New York legend Terry Schreiber is once again in the directing chair for a new revival of Michael Weller’s 1979 work “Loose Ends” running at the T. Schreiber Studios until April 15th. The play follows the story of Paul and Susan, two people who fall in love while in Bali in 1970, and as luck will have it, find each other a little later in life, capturing a whole decade while their relationship grows and ultimately fades. Exploring the roles of men and women back then, and how they were changing, the play raises some serious questions about what we are willing to give and take. What we are willing to sacrifice for love. The problem is, that’s the only theme that still holds some relevance in today’s society.
That’s not to say the production doesn’t work. The script still feels fresh with clever dialogue that has not only held up well, but that shows Weller’s talent. His plays always felt like love letters to the times in which they were created and this one is no exception. The supporting cast was also marvelous, creating the best scene around the main characters and working through the sluggish pace of the production with ease. It was with them that the heart of the show beat.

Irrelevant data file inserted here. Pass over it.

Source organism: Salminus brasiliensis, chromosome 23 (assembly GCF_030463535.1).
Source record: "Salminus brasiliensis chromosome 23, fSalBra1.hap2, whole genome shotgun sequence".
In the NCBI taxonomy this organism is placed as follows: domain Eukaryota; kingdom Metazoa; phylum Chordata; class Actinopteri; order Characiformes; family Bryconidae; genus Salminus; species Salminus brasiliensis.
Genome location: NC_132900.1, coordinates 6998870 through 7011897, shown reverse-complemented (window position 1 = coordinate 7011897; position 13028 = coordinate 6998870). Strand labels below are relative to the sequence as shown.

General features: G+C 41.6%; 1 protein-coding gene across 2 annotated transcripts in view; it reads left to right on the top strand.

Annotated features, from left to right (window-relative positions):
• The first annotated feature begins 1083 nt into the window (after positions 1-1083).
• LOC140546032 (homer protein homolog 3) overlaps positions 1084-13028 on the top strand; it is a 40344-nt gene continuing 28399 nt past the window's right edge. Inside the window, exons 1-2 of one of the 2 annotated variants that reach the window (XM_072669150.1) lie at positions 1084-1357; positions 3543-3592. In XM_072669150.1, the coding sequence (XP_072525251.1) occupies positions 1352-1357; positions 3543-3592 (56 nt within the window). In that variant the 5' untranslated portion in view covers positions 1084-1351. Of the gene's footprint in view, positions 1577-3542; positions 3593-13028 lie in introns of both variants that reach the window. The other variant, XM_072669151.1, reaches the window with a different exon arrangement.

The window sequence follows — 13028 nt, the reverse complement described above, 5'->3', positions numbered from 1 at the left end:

On the other hand, the two main characters portrayed by Loren Bidner and Sarah Mae Vink, are not the type of people you feel inclined to cheer for. It doesn’t help that both actors give us one dimensional performances that show characters unwilling to improve for one another or compromise. How can we sympathize with a couple that seem ill-suited to begin with?
The production is also hurt by long transitions that seem unnecessary to the product. What could have been done in a more minimalistic way and be more effective, was bogged down by elaborate set pieces that seemed out of place. While the costume design of the piece was excellent, the set design left a lot to be desired, and at times took attention from what was happening on stage. This all contributed to an overblown running time in which we were asked to care about two people that only care about each other, and to root for their eventual fate. While the play seemed perfect for the times, I don’t see the point of a revival today.
I’ve seen many productions at the T. Schreiber Studios, and I’ve never been disappointed until now. “Loose Ends” is not a terrible show, but it is not a great one and the only thing we left with was the question “What was the point of reviving that play?” After two and half hours, we should have gotten more.
Out of four stars:
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